U.S. consumers racked up credit-card debt in Q2 twice as fast as at any time since the recession — and credit-card charge-off rates appear to be headed up too, according to new data from the Federal Reserve and FDIC included in a report by CardHub.
That puts U.S. credit-card debt on track for its biggest gain since the recession, and means consumers are predicted to end the year with $54.8 billion more in credit-card debt than they started with, or almost $900 billion. Consumers are also expected to default on $30.35 billion in credit-card debt in 2014, CardHub analysts said.
The big Q2 run-up follows a big pay-down that has become a regular pattern for the past few years. Since 2011, consumers have spent every Q1 paying down card debt after a big spending binge in the preceding Q4, then returning to their debt-generating ways for the rest of the year.
That’s been the case in 2014, too — but while Q1-to-Q2 credit-card debt rose 1.08 percent in 2011, 1.2 percent in 2012 and 1.23 percent in 2013, it jumped by 2.62 percent in the second quarter of 2014.
And while credit-card charge-offs have been falling steadily for the past four years after peaking at almost 11 percent in 2010, the charge-off rate for Q2 was 3.45 percent — not high, but up from a low of 3.19 percent in Q3 2013.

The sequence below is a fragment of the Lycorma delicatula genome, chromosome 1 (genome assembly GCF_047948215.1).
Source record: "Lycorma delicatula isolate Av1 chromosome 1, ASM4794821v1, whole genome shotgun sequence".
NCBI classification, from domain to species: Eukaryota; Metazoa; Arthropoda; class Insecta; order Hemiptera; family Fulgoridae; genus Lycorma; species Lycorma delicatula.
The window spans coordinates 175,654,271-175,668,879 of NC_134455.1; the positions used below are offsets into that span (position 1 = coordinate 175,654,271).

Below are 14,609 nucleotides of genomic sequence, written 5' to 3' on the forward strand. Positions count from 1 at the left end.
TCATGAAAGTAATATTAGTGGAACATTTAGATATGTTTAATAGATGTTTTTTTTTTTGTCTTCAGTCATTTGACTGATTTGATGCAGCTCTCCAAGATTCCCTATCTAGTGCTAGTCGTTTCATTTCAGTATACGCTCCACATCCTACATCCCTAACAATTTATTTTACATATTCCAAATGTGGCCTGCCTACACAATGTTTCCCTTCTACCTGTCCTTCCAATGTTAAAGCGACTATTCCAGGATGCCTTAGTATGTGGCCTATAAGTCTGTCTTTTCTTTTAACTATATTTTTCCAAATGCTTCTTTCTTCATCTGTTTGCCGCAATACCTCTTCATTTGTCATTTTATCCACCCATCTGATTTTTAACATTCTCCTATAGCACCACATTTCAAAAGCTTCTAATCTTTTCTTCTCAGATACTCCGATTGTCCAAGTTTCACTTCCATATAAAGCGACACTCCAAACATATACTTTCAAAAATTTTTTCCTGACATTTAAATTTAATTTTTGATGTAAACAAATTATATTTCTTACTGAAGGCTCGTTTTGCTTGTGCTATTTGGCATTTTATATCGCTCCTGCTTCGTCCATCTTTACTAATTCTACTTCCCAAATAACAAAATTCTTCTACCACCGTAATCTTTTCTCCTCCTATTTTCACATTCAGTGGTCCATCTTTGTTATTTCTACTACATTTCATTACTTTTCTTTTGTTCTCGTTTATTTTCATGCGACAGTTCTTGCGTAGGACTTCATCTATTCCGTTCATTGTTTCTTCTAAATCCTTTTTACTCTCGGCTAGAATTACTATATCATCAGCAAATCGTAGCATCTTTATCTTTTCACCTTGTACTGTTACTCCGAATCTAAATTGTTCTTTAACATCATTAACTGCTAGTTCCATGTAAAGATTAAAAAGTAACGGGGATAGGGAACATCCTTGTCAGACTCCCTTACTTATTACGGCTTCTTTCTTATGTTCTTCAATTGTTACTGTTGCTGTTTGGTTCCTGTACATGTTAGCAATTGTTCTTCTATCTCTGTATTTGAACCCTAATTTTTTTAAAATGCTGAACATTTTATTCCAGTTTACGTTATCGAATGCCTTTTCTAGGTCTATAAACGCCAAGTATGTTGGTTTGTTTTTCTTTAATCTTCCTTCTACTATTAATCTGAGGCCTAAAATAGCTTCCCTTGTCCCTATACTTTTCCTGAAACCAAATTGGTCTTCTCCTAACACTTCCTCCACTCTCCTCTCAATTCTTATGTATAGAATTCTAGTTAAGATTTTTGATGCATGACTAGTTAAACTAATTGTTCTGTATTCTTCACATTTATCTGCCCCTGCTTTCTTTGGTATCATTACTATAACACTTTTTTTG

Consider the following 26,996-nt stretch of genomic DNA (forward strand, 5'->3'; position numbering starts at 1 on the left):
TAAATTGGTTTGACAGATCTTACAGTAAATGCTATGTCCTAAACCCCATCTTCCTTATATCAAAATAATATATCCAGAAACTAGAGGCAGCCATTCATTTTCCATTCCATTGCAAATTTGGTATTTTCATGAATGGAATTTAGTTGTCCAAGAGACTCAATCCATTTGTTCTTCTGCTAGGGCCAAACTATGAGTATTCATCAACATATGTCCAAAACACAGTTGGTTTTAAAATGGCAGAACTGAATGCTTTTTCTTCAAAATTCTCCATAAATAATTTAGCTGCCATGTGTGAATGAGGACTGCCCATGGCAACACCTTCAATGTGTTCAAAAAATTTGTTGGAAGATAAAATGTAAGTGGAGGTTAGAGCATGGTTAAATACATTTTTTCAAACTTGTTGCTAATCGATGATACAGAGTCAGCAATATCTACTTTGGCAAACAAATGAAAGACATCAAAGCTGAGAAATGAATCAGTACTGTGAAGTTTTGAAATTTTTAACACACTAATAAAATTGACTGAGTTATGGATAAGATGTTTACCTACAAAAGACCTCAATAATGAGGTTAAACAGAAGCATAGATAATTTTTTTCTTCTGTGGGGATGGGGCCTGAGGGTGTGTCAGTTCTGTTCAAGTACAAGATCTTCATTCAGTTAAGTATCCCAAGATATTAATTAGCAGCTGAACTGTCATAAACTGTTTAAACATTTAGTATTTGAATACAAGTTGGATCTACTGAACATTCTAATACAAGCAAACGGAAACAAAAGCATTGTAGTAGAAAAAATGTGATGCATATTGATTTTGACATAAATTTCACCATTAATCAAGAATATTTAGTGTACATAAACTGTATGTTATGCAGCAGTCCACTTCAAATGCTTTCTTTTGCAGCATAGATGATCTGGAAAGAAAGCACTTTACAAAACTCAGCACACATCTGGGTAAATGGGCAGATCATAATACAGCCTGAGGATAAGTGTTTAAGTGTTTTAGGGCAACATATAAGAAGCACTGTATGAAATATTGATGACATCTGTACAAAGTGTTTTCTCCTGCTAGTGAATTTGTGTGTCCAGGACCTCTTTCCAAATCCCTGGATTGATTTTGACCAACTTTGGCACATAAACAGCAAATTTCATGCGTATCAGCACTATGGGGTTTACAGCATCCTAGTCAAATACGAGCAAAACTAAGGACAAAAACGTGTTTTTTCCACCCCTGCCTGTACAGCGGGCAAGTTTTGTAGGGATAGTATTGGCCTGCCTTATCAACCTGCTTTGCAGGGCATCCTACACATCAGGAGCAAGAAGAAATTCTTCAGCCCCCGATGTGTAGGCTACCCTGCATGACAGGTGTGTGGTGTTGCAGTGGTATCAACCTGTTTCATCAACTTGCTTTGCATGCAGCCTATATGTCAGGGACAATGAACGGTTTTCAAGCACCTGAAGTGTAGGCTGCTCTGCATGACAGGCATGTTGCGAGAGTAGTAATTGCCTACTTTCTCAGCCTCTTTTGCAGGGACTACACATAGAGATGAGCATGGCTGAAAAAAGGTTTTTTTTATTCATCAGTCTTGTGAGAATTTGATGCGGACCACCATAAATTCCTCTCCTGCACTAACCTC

Average U.S. household credit debt rose during Q2 by $174 to $6,802, and CardHub projects that will pass the $7,000 mark before the end of the year — a level credit-card debt hasn’t seen since 2010. “Assuming the above projection holds true, by the end of 2014 U.S. consumers will be roughly $1,300 away from from the credit-card debt tipping point, where minimum payments become unsustainable and delinquencies skyrocket,” the CardHub report says.
How solid that risk is remains unclear. CardHub’s report includes its analysis, which is based on Federal Reserve and FDIC data from shortly after the end of Q2. But the report also includes the freshest available data from the Fed and FDIC, which in some cases have been adjusted so that they no longer match the data that CardHub based its projections on.
For example, based on early data, CardHub reported that U.S. consumers paid down $32.5 billion in Q1, but wiped out most of that by adding $25.5 billion in debt during Q2. Under the revised numbers from the Fed and FDIC, consumers paid down $39.2 billion in Q1 and then ran up $21 billion in Q2, only slightly more than half of the Q1 paydown.
However, the revised numbers for charge-off rates still match CardHub’s analysis, showing that bad credit-card debt has been rising steadily since mid-2013.